Jake Bauers
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Jake Bauers hits for the cycle

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It’s been a slow road to major-league success for Indians infielder-outfielder Jake Bauers, who showed up to Friday’s series opener against the Tigers batting a lackluster .209/.294/.396 in his first 63 games of the year. So, when he rounded out his first career cycle with a two-run, 405-foot homer off of Detroit’s Blaine Hardy in the eighth inning, he was all smiles.

Bauers collected his first hit in the second inning with a line drive double to right field, advancing Roberto Pérez and scoring Jason Kipnis to put the Indians on the board. In the fourth, he knocked a single off of the list and scooted around the bases to score on Leonys Martín’s subsequent three-run shot.

The most difficult hit, however, Bauers saved for the fifth inning. He worked a 1-2 count against right-hander Buck Farmer, then skied a ball to deep center field and sprinted over to third base to land a triple — his first of the year. The speedy 23-year-old didn’t wait nearly as long for his fourth and final hit of the night, plucking the first pitch he saw from the top of the strike zone and returning it to the right field bleachers to complete the cycle in the eighth.

Per MLB.com, he’s the first Indians player to complete the feat since Rajai Davis hit for the cycle in the summer of 2016. His incredible four-run output — more runs than he’s managed to scrape together in all but one of his 160 MLB games to date — helped boost Cleveland to a 13-4 finale and a 35-33 record overall.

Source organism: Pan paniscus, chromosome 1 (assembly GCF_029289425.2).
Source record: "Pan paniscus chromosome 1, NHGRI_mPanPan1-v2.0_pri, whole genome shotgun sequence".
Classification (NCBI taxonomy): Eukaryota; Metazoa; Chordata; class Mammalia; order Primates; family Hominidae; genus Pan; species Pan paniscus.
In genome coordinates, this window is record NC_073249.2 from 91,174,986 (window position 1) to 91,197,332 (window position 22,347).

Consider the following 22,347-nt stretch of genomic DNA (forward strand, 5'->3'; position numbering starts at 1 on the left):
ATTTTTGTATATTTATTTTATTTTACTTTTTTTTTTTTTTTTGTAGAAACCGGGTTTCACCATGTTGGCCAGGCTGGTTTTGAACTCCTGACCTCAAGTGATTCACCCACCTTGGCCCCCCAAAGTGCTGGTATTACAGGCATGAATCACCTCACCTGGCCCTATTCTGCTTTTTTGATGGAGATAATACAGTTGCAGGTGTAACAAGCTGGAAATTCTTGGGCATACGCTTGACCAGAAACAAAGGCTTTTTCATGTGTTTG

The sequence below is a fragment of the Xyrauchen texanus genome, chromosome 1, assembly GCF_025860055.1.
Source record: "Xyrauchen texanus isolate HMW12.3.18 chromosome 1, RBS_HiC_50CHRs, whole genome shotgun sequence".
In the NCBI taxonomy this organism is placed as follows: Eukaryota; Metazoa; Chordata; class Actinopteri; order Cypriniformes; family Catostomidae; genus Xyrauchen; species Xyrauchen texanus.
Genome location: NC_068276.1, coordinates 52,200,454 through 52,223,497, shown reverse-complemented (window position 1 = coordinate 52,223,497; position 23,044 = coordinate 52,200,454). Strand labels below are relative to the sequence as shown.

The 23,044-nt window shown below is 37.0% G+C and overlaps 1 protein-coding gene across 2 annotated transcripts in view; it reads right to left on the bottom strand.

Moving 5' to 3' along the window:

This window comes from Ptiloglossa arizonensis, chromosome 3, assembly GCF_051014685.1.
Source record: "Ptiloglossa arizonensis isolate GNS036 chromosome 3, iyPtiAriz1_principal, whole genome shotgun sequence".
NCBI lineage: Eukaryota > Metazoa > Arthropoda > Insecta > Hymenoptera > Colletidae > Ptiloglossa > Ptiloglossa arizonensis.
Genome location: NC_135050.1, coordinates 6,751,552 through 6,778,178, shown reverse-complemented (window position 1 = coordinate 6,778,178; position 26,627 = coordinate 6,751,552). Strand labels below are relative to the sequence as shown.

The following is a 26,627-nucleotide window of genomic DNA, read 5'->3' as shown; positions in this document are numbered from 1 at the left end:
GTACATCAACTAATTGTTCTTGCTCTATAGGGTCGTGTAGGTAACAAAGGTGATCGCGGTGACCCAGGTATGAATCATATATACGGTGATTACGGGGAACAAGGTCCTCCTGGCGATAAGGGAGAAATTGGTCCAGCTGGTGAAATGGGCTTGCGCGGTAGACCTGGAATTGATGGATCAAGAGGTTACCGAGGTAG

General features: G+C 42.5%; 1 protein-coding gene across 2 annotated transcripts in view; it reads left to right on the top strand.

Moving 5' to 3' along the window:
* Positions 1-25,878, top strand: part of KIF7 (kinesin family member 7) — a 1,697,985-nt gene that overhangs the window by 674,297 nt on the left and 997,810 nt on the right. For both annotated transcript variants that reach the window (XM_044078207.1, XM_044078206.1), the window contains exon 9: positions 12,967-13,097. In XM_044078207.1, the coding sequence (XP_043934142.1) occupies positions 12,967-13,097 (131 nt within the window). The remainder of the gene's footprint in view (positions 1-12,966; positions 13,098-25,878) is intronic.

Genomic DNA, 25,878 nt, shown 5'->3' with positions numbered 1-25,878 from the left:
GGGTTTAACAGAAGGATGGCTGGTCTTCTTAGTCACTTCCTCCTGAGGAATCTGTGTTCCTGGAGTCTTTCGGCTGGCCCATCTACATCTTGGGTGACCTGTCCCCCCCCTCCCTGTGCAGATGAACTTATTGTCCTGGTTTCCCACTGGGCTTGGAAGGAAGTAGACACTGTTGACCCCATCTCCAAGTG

The harrowing tale of the end of Bobby Jenks’ baseball career

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Bobby Jenks was a key part of the 2005 world champion White Sox. By 2010, his effectiveness as a closer fell off and he signed with the Boston Red Sox for the 2011 season. He’d pitch in only 19 games that year, suffer a back injury and would never pitch again.

In the year or so after that, we heard that Jenks was arrested for driving under the influence. And then we heard that his back surgery was botched, and his baseball career was over. Then, after years of silence, we learned last spring that Jenks won $5.1 million in a medical malpractice suit against the doctor who performed his surgery.

We did not, however, know all the details until Bobby Jenks wrote about them at the Players’ Tribune this morning. This is must-click link stuff, folks.

Jenks talks about how a seemingly innocuous pitch to Jorge Posada in an early-season Red Sox-Yankees game in 2011 was the last pitch he’d ever throw. He talks about the presumably simple surgery that would supposedly get him back on the field. And then the scary complications in which he almost died due to leaking spinal fluid resulting from the botched surgery. Then, after using painkillers to deal with back pain, Jenks’ fell into drug addiction, all of which culminated in him finding himself half-naked and crazed in a car that didn’t belong to him with police and rescue workers surrounding him.

Jenks got clean but his wife left him. And then he mounted a multi-year lawsuit during which he learned that the reason his back surgery was screwed up was because the surgeon was performing two surgeries at one time, which is an apparently common practice called “concurrent surgery,” that sounds like it totally should NOT be a common practice.

Yet Jenks has survived. He’s been sober for over seven years and he seems to be in a good place. But boy did he have to go through something harrowing to get there. Definitely take the time to read it.